The results of a new study from Washington University indicate that Earth was always wet and did not need distant comets or asteroids to deliver the elements necessary for water to appear. The research suggests that water came from materials that were available in the solar system when our planet formed.
An international team of researchers discovered that a type of meteorite called an enstatite chondrite contains enough hydrogen to deliver at least three times the amount of water held in Earth’s oceans.
Enstatite chondrites are composed of material from the inner solar system, which is essentially the same material that Earth was formed from.
“Our discovery shows that the Earth’s building blocks might have significantly contributed to the Earth’s water,” said study lead author Laurette Piani. “Hydrogen-bearing material was present in the inner solar system at the time of the rocky planet formation, even though the temperatures were too high for water to condense.”
While it was too hot for water to condense when the building blocks of Earth came together, the meteorites indicate that water did not come from a distant source.
“The most interesting part of the discovery for me is that enstatite chondrites, which were believed to be almost ‘dry,’ contain an unexpectedly high abundance of water,” said study co-author Lionel Vacher, who prepared some of the enstatite chondrites in this study for water analysis while completing his PhD at Universite de Lorraine.
At Washington University, Vacher is working on understanding the composition of water in various types of meteorites.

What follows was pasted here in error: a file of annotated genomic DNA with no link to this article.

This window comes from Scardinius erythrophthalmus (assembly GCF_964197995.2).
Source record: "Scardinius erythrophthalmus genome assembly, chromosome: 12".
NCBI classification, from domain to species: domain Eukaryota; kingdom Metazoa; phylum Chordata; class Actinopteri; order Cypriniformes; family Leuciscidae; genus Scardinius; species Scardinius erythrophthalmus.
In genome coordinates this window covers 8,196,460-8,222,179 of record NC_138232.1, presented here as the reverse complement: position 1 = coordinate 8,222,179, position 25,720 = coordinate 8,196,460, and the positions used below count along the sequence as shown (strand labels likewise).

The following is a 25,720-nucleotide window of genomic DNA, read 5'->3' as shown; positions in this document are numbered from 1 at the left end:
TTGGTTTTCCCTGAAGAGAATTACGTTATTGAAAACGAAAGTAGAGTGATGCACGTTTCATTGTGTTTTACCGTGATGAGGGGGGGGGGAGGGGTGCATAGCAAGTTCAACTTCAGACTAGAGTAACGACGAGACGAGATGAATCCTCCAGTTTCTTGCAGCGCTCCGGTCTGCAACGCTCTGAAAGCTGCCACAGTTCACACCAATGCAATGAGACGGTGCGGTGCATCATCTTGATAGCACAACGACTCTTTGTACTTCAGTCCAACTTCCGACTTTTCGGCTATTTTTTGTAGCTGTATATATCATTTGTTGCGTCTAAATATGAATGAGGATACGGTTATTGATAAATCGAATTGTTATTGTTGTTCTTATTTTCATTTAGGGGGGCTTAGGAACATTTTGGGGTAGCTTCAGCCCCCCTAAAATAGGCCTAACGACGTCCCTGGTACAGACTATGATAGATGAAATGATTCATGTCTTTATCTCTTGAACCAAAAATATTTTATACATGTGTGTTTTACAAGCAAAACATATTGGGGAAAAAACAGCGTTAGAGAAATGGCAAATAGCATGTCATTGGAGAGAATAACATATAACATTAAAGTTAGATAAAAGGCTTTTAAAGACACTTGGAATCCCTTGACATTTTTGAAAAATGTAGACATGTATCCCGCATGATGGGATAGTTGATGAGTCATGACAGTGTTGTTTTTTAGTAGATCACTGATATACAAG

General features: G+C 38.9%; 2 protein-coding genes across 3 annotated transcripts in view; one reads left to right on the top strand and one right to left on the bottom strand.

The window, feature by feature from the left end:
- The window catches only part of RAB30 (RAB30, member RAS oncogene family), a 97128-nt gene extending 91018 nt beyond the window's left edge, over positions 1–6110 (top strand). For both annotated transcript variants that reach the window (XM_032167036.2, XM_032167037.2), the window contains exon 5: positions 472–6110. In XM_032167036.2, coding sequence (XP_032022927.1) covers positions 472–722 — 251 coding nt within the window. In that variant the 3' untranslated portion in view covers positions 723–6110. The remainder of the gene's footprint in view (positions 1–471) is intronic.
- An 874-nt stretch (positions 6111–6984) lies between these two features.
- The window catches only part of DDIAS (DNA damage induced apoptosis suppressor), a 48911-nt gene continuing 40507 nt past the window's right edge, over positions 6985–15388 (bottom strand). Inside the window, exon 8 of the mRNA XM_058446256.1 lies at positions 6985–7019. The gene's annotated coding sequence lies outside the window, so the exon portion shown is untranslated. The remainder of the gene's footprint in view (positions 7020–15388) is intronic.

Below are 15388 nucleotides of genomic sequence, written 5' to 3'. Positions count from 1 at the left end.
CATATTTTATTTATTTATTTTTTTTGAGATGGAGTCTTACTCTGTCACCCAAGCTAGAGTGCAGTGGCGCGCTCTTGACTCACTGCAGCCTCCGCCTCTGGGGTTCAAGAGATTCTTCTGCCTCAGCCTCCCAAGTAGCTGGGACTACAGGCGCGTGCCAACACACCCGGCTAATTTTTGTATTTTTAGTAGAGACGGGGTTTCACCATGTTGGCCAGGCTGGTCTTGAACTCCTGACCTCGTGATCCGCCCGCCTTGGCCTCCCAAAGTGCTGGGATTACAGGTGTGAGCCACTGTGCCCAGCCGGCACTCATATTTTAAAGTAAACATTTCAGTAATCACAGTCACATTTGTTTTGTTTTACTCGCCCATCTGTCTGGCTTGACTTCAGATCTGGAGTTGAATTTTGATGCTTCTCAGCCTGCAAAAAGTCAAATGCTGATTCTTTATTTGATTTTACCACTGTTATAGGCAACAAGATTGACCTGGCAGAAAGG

Enstatite chondrites are rare, but their isotopic similarity to Earth make them particularly interesting to scientists. These meteorites have similar oxygen, titanium, and calcium isotopes as Earth, and the current reveals that their hydrogen and nitrogen isotopes are also similar.
“If enstatite chondrites were effectively the building blocks of our planet — as strongly suggested by their similar isotopic compositions — this result implies that these types of chondrites supplied enough water to Earth to explain the origin of Earth’s water, which is amazing!” said Vacher.
“Only a few pristine enstatite chondrites exist: ones that were not altered on their asteroid nor on Earth,” said Piani. “In our study we have carefully selected the enstatite chondrite meteorites and applied a special analytical procedure to avoid being biased by the input of terrestrial water.”
“It was commonly assumed that these chondrites formed close to the sun. Enstatite chondrites were thus commonly considered ‘dry,’ and this frequently reasserted assumption has probably prevented any exhaustive analyses to be done for hydrogen.”
The study is published in the journal Science.
By Chrissy Sexton, Earth.com Staff Writer